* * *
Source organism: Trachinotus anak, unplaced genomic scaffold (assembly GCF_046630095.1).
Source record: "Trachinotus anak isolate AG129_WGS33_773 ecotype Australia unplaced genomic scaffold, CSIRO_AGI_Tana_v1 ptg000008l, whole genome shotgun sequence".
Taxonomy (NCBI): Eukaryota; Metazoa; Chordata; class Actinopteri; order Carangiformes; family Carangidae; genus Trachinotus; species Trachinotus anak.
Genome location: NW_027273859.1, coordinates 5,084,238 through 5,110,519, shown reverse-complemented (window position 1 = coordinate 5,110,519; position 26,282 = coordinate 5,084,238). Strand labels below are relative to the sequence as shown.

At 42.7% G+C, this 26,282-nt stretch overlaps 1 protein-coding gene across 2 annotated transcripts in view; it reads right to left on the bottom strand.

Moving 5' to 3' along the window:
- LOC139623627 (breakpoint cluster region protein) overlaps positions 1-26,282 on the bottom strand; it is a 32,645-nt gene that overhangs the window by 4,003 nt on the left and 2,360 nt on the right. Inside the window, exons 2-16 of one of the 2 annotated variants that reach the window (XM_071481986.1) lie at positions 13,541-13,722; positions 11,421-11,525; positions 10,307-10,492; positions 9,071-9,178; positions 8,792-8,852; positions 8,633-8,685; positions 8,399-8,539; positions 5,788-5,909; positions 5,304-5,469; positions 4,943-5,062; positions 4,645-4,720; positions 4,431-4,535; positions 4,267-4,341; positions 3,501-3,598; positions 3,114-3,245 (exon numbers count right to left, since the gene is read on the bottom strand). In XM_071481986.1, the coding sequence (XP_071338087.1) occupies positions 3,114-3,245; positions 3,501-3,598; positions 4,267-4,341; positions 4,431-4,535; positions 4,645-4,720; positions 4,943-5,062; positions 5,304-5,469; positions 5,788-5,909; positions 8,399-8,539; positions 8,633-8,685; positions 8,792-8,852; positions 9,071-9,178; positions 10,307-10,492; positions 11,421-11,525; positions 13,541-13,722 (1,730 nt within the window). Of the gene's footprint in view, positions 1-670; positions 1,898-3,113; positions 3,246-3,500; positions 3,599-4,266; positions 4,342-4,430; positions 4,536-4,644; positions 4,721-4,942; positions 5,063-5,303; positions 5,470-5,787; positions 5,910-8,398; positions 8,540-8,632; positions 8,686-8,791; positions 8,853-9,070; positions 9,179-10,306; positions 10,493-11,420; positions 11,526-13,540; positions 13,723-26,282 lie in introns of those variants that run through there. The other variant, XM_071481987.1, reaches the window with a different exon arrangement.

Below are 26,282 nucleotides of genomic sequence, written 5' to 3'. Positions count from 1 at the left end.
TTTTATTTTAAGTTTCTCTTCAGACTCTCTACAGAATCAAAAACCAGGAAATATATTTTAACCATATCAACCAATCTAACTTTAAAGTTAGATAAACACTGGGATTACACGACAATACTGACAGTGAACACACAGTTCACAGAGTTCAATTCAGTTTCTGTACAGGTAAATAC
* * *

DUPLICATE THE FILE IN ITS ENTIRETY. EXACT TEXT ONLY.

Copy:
Source organism: Trachinotus anak, unplaced genomic scaffold (assembly GCF_046630095.1).
Source record: "Trachinotus anak isolate AG129_WGS33_773 ecotype Australia unplaced genomic scaffold, CSIRO_AGI_Tana_v1 ptg000008l, whole genome shotgun sequence".
Taxonomy (NCBI): Eukaryota; Metazoa; Chordata; class Actinopteri; order Carangiformes; family Carangidae; genus Trachinotus; species Trachinotus anak.
Genome location: NW_027273859.1, coordinates 5,084,238 through 5,110,519, shown reverse-complemented (window position 1 = coordinate 5,110,519; position 26,282 = coordinate 5,084,238). Strand labels below are relative to the sequence as shown.

At 42.7% G+C, this 26,282-nt stretch overlaps 1 protein-coding gene across 2 annotated transcripts in view; it reads right to left on the bottom strand.

Moving 5' to 3' along the window:
- LOC139623627 (breakpoint cluster region protein) overlaps positions 1-26,282 on the bottom strand; it is a 32,645-nt gene that overhangs the window by 4,003 nt on the left and 2,360 nt on the right. Inside the window, exons 2-16 of one of the 2 annotated variants that reach the window (XM_071481986.1) lie at positions 13,541-13,722; positions 11,421-11,525; positions 10,307-10,492; positions 9,071-9,178; positions 8,792-8,852; positions 8,633-8,685; positions 8,399-8,539; positions 5,788-5,909; positions 5,304-5,469; positions 4,943-5,062; positions 4,645-4,720; positions 4,431-4,535; positions 4,267-4,341; positions 3,501-3,598; positions 3,114-3,245 (exon numbers count right to left, since the gene is read on the bottom strand). In XM_071481986.1, the coding sequence (XP_071338087.1) occupies positions 3,114-3,245; positions 3,501-3,598; positions 4,267-4,341; positions 4,431-4,535; positions 4,645-4,720; positions 4,943-5,062; positions 5,304-5,469; positions 5,788-5,909; positions 8,399-8,539; positions 8,633-8,685; positions 8,792-8,852; positions 9,071-9,178; positions 10,307-10,492; positions 11,421-11,525; positions 13,541-13,722 (1,730 nt within the window). Of the gene's footprint in view, positions 1-670; positions 1,898-3,113; positions 3,246-3,500; positions 3,599-4,266; positions 4,342-4,430; positions 4,536-4,644; positions 4,721-4,942; positions 5,063-5,303; positions 5,470-5,787; positions 5,910-8,398; positions 8,540-8,632; positions 8,686-8,791; positions 8,853-9,070; positions 9,179-10,306; positions 10,493-11,420; positions 11,526-13,540; positions 13,723-26,282 lie in introns of those variants that run through there. The other variant, XM_071481987.1, reaches the window with a different exon arrangement.

Below are 26,282 nucleotides of genomic sequence, written 5' to 3'. Positions count from 1 at the left end.
TTTTATTTTAAGTTTCTCTTCAGACTCTCTACAGAATCAAAAACCAGGAAATATATTTTAACCATATCAACCAATCTAACTTTAAAGTTAGATAAACACTGGGATTACACGACAATACTGACAGTGAACACACAGTTCACAGAGTTCAATTCAGTTTCTGTACAGGTAAATAC